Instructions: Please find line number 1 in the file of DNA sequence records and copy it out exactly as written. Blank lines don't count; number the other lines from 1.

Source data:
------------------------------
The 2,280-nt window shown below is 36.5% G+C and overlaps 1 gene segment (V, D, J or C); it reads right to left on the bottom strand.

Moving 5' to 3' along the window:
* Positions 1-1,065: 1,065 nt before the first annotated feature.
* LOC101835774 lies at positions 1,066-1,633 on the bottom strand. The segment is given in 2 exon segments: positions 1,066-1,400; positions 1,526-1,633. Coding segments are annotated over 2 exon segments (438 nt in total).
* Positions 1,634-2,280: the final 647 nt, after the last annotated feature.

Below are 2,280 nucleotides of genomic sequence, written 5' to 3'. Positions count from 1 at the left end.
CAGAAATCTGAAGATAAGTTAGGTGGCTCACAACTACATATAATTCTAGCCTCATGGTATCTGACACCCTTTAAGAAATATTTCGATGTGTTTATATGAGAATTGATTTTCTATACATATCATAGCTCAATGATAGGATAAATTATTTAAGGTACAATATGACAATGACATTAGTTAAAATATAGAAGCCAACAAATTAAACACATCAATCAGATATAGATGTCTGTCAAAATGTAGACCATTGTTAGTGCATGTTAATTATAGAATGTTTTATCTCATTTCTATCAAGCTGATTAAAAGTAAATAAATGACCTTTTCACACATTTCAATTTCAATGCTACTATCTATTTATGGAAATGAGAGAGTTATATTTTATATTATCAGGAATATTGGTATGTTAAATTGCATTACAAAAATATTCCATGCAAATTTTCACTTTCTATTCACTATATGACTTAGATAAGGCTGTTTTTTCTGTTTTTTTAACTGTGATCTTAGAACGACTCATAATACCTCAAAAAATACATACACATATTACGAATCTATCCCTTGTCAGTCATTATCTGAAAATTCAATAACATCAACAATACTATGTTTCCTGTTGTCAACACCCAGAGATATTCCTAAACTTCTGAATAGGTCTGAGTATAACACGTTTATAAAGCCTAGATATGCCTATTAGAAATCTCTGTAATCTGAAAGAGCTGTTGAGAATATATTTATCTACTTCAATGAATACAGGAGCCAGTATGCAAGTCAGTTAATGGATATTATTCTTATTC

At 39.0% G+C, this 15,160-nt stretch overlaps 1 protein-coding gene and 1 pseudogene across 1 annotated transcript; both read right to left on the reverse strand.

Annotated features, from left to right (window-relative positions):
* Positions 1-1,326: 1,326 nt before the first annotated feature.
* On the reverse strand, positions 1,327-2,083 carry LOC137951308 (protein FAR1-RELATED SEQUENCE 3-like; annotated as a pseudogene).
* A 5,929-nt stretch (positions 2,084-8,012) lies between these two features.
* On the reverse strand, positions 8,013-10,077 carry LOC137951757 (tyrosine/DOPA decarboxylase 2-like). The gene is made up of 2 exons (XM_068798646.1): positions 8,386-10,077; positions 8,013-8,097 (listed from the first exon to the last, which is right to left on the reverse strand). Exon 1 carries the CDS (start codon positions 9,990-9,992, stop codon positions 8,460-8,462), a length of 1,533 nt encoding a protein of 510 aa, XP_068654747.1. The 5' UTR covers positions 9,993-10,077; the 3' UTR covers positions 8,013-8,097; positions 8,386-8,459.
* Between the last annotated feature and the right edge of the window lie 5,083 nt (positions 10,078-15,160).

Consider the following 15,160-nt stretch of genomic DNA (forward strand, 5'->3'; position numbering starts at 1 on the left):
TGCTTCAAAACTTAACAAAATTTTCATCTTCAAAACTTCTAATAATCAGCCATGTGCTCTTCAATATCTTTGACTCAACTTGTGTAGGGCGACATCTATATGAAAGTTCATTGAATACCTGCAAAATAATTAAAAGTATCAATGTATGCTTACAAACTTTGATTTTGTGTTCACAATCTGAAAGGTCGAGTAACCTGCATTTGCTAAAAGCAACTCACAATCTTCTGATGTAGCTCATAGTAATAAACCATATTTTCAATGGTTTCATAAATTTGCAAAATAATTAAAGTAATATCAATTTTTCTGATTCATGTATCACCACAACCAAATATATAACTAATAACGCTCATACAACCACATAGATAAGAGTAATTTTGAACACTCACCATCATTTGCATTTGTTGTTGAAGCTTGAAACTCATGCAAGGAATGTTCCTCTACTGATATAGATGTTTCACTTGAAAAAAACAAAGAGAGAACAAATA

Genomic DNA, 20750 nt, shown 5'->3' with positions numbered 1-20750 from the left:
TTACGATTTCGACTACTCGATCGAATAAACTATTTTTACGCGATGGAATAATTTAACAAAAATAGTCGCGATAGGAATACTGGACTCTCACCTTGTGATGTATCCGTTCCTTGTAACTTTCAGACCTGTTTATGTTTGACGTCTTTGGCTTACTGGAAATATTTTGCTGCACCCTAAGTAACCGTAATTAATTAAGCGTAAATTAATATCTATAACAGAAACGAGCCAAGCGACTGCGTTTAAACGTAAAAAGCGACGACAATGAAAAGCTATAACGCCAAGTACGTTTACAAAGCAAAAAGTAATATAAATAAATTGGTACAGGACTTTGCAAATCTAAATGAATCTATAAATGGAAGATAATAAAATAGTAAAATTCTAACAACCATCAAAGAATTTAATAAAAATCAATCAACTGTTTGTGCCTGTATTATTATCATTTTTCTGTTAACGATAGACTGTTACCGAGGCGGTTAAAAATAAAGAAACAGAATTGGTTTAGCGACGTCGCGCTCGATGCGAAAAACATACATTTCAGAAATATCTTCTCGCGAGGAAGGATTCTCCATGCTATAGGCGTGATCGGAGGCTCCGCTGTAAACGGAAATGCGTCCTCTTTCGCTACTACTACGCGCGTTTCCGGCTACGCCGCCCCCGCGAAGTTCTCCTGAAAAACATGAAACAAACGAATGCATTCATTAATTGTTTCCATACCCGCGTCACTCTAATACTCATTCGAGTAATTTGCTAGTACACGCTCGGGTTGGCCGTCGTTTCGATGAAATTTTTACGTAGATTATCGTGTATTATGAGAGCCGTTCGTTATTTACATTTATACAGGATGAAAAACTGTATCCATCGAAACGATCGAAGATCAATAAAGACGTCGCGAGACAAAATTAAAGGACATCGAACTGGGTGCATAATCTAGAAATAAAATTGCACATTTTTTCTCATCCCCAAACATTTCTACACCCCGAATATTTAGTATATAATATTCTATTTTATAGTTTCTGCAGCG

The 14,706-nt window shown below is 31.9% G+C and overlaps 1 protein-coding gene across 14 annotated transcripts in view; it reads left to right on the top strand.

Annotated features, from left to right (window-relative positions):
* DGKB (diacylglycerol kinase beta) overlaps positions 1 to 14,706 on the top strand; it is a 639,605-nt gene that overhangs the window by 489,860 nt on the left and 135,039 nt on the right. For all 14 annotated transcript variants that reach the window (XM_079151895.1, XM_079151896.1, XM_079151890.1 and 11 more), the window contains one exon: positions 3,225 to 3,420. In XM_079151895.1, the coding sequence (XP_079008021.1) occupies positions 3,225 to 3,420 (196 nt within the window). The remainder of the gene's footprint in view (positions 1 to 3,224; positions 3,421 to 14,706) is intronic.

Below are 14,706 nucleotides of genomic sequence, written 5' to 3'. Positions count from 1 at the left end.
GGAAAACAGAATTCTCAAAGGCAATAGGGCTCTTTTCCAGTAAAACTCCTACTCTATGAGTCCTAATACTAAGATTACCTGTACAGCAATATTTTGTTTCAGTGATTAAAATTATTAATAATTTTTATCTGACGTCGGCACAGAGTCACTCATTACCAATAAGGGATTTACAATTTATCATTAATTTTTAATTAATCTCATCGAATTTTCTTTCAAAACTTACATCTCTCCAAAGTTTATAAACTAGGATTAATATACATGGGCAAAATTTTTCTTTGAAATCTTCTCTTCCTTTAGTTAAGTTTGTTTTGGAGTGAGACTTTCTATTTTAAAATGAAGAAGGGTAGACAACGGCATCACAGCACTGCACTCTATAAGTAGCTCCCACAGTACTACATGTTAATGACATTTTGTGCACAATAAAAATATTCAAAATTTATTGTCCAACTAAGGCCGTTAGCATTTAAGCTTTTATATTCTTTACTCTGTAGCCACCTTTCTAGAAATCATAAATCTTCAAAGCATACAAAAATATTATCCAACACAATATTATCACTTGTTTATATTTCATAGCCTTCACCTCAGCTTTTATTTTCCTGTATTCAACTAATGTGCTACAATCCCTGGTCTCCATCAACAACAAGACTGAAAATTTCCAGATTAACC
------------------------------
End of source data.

The 2,280-nt window shown below is 36.5% G+C and overlaps 1 gene segment (V, D, J or C); it reads right to left on the bottom strand.